The Iowa Department of Agriculture has launched a program to help pork producers deal with hogs they can’t take to market after coronavirus shut downs at packing plants. Ag Secretary Mike Naig says it’s something no producer wants to deal with.
“Farmers are doing everything they can to avoid having to take the step of euthanizing and disposing of animals,” Naig says. “They are finding alternate ways to market, they are selling direct to consumers, they’re changing their feed ration to slow down the rate of gain — they are doing everything they can. This truly is an action, a decision of last resort.”
The Ag Department is offering producers 40 dollars for each animal to help cover some of the disposal costs for market-ready hogs.
“It won’t cover all costs, but it is a part of the cost that they’ll incur to euthanize and dispose of animals,” he says.
Naig says they are still hoping for federal help to cover the loss of revenue from the hogs. Iowa State University estimates that by mid-May there were approximately 600-thousand pigs in Iowa that were unable to go to the packing plants. Iowa producers were faced with killing thousands of chickens and turkeys during the bird flu outbreak five years ago — and Naig says they learned some things then.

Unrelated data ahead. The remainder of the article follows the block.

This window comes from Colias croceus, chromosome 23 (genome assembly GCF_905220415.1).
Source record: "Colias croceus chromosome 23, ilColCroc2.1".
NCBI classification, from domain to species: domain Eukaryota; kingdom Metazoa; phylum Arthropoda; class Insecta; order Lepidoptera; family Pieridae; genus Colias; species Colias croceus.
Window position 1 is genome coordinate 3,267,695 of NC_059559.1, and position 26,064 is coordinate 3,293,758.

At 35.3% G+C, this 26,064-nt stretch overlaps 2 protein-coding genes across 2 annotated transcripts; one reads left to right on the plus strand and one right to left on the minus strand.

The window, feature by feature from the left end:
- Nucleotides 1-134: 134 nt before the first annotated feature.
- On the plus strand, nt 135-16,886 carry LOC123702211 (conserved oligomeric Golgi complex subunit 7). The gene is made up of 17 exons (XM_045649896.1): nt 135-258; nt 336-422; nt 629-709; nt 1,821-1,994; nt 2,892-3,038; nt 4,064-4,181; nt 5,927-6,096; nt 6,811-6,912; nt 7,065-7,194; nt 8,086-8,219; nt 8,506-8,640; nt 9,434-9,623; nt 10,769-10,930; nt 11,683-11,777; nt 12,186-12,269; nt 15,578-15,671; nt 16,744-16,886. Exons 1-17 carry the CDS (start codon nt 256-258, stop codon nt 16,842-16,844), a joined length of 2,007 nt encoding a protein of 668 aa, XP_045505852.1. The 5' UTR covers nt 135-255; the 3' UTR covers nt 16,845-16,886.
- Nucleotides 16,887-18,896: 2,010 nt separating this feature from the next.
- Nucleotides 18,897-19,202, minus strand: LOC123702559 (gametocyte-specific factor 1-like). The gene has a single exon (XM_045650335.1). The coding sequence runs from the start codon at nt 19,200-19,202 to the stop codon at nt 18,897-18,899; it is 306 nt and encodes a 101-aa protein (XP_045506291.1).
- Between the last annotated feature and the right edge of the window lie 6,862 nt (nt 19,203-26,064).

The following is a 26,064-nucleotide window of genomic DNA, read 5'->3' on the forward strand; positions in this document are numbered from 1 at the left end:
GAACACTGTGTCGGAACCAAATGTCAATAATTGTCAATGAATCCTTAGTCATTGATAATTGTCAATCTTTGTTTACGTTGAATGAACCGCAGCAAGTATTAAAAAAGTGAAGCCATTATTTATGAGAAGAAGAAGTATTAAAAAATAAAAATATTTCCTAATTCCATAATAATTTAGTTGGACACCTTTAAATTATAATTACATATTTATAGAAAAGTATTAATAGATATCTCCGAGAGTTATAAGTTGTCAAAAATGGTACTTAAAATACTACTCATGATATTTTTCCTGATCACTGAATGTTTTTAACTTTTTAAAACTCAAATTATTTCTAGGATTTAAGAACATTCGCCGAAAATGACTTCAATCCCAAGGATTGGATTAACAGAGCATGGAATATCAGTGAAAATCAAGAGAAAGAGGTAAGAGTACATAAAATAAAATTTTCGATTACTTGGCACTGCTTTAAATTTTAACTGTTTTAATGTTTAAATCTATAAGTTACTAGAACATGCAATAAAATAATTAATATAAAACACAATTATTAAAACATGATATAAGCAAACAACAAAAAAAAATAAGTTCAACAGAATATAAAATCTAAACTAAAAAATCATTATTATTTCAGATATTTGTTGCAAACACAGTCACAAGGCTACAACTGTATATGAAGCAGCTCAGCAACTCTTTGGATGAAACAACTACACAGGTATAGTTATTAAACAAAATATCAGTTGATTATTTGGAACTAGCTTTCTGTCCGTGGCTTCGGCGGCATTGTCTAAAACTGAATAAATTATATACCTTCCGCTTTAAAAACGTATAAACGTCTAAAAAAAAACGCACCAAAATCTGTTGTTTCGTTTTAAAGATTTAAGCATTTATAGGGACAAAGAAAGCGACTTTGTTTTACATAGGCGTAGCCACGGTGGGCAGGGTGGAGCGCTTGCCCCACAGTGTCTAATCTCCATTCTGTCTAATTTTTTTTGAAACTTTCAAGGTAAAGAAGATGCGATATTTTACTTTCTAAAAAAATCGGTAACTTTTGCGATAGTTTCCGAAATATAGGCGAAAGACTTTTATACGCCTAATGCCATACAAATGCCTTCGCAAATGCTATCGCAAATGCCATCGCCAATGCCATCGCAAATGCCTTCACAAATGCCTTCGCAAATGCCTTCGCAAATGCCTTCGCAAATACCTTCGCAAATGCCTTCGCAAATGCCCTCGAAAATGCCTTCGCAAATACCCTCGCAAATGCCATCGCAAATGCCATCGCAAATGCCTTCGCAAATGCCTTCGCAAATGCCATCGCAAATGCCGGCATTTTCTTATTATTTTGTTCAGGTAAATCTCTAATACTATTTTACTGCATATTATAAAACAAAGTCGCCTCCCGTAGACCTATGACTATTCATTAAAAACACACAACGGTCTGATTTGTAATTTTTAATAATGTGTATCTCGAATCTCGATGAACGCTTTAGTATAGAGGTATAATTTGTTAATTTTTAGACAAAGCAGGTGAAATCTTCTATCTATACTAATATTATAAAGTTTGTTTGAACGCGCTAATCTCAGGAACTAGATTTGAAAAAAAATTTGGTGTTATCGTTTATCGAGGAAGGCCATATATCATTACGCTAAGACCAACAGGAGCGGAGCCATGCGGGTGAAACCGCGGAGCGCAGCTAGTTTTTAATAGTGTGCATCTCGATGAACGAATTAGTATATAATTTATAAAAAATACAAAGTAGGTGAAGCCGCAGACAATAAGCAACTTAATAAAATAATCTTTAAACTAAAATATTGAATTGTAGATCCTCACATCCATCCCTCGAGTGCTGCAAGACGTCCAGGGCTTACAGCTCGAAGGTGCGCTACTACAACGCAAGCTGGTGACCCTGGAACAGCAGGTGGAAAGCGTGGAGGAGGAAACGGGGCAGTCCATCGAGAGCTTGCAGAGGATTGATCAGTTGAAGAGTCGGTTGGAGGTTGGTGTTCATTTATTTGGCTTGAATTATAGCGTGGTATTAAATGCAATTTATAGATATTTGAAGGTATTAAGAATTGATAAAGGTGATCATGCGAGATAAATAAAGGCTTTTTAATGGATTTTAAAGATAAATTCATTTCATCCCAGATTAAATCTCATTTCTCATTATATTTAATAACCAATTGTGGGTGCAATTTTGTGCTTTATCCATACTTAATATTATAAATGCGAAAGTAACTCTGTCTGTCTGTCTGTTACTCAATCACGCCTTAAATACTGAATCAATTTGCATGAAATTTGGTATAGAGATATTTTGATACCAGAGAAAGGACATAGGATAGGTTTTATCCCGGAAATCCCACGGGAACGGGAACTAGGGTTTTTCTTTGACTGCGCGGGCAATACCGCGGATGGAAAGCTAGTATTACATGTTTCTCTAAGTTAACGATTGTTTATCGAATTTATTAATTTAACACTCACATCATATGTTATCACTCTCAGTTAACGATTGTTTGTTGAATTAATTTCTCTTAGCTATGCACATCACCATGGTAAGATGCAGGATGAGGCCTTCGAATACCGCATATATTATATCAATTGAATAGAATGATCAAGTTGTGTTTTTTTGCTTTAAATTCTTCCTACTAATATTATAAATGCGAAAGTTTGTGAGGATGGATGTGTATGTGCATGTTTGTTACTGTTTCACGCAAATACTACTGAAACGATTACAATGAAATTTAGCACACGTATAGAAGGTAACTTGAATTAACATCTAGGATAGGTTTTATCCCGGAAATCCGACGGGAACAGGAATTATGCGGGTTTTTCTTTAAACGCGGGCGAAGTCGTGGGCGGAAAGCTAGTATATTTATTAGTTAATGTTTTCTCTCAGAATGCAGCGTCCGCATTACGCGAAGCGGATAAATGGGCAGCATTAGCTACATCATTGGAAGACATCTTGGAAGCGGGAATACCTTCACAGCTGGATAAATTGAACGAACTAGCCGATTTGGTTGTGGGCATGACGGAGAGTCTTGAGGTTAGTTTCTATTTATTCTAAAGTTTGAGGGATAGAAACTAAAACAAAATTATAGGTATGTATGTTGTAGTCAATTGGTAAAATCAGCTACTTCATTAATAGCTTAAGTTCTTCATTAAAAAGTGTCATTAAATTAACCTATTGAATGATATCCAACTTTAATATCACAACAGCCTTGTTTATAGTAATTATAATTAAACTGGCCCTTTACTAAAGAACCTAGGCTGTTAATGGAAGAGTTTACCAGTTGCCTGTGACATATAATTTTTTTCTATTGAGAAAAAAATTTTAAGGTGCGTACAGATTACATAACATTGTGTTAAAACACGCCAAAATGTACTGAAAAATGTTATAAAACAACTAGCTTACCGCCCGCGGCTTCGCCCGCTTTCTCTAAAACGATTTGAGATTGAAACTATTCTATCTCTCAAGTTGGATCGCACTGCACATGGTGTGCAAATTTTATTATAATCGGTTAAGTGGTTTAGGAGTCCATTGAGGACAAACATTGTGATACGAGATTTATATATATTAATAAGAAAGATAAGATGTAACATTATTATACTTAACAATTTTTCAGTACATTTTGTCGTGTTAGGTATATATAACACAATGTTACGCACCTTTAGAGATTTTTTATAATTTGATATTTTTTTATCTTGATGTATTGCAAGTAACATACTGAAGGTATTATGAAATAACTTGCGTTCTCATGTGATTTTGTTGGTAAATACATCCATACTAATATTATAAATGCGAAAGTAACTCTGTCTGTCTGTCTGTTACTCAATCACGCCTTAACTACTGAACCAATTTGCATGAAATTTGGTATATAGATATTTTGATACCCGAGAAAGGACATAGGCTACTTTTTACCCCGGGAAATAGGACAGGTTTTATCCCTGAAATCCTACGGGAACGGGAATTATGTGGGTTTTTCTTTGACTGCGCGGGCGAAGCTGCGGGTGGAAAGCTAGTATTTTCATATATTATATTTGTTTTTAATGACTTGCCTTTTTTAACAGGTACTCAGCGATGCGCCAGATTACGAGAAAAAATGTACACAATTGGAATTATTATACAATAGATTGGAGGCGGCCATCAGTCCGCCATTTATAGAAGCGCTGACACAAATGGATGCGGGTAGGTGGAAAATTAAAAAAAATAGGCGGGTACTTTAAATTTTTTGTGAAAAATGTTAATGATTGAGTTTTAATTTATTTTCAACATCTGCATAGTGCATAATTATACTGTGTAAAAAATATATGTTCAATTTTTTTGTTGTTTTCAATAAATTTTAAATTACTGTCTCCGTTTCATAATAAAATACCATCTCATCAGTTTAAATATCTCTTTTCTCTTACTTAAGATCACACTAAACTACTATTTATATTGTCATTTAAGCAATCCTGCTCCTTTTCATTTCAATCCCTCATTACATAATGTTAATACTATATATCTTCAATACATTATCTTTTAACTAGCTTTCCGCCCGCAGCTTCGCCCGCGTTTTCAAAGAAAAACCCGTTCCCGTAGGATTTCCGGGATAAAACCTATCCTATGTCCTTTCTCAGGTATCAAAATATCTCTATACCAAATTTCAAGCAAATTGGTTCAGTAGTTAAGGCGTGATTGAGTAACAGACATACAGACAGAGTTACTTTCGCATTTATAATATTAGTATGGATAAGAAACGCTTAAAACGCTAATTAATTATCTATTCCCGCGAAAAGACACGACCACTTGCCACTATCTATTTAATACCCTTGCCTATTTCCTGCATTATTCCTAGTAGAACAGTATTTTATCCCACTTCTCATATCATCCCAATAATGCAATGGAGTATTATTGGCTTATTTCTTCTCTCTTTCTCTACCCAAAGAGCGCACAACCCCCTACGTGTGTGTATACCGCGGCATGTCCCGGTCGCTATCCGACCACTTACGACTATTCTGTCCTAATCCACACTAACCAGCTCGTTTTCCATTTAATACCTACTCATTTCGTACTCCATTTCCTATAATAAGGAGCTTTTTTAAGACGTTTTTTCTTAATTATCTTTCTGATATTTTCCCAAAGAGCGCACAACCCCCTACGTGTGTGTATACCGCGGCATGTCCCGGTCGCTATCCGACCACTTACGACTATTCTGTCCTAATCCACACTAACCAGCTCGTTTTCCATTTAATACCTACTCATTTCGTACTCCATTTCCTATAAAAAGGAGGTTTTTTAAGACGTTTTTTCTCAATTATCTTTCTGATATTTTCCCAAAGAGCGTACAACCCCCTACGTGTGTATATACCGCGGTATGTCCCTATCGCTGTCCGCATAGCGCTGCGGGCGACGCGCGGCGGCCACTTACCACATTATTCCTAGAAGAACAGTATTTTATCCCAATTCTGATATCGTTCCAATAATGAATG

“One of the key learnings from that was to really empower producers to make decisions and to take control of the situation,” according to Naig. “They know their operations better than anyone else. And they also know the resources at their disposal better than anyone else. We learned that back in 2015.”
He says they will hand out the funding in at least three rounds.
“The first round closes Friday of this week, and farmers will need to reach out to our office. They can call the main number or they can go to IowaAgriculture.gov and there is a way to apply there. And then we will subsequently roll out rounds two and three,” Naig says.
Naig says this will help producers deal with the short-term problem. In the long-term, he says they need to continue to get making the packing plants safe for workers.
He says that it will allow the employees to confidently show up and know that they can work safely. “That’s ultimately what it takes to return to full processing capacity. Today in Iowa we are running at about 75 percent of our normal processing capacity — an again that number steadily improves each day.” Naig says.
He says this could continue to be a problem throughout the summer. Each applicant who is approved will receive funding for at least one-thousand animals and up to 30-thousand each round, depending on the number of applicants. The money comes from federal coronavirus relief funding.